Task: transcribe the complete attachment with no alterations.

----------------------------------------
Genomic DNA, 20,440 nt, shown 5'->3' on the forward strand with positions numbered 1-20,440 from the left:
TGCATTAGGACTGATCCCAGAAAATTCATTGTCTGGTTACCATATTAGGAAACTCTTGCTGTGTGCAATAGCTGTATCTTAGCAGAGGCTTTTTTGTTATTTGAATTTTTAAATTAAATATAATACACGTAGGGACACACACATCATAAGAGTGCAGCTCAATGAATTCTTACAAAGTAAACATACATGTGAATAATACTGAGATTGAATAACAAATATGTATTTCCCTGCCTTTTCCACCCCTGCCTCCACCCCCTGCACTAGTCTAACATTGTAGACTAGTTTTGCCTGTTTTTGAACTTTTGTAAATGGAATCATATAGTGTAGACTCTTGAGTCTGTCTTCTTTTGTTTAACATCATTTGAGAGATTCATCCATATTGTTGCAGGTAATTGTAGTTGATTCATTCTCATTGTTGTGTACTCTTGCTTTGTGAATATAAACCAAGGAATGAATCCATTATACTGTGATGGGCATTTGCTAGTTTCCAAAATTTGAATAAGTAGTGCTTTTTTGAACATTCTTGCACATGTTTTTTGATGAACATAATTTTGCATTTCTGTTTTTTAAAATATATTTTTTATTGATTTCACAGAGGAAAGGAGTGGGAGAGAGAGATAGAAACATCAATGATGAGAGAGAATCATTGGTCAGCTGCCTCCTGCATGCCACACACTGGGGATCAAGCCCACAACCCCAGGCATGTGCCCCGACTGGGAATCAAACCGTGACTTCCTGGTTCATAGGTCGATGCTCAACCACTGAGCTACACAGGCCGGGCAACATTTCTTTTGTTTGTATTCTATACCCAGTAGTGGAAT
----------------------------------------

Genomic DNA, 20,440 nt, shown 5'->3' on the forward strand with positions numbered 1-20,440 from the left:
TGCATTAGGACTGATCCCAGAAAATTCATTGTCTGGTTACCATATTAGGAAACTCTTGCTGTGTGCAATAGCTGTATCTTAGCAGAGGCTTTTTTGTTATTTGAATTTTTAAATTAAATATAATACACGTAGGGACACACACATCATAAGAGTGCAGCTCAATGAATTCTTACAAAGTAAACATACATGTGAATAATACTGAGATTGAATAACAAATATGTATTTCCCTGCCTTTTCCACCCCTGCCTCCACCCCCTGCACTAGTCTAACATTGTAGACTAGTTTTGCCTGTTTTTGAACTTTTGTAAATGGAATCATATAGTGTAGACTCTTGAGTCTGTCTTCTTTTGTTTAACATCATTTGAGAGATTCATCCATATTGTTGCAGGTAATTGTAGTTGATTCATTCTCATTGTTGTGTACTCTTGCTTTGTGAATATAAACCAAGGAATGAATCCATTATACTGTGATGGGCATTTGCTAGTTTCCAAAATTTGAATAAGTAGTGCTTTTTTGAACATTCTTGCACATGTTTTTTGATGAACATAATTTTGCATTTCTGTTTTTTAAAATATATTTTTTATTGATTTCACAGAGGAAAGGAGTGGGAGAGAGAGATAGAAACATCAATGATGAGAGAGAATCATTGGTCAGCTGCCTCCTGCATGCCACACACTGGGGATCAAGCCCACAACCCCAGGCATGTGCCCCGACTGGGAATCAAACCGTGACTTCCTGGTTCATAGGTCGATGCTCAACCACTGAGCTACACAGGCCGGGCAACATTTCTTTTGTTTGTATTCTATACCCAGTAGTGGAAT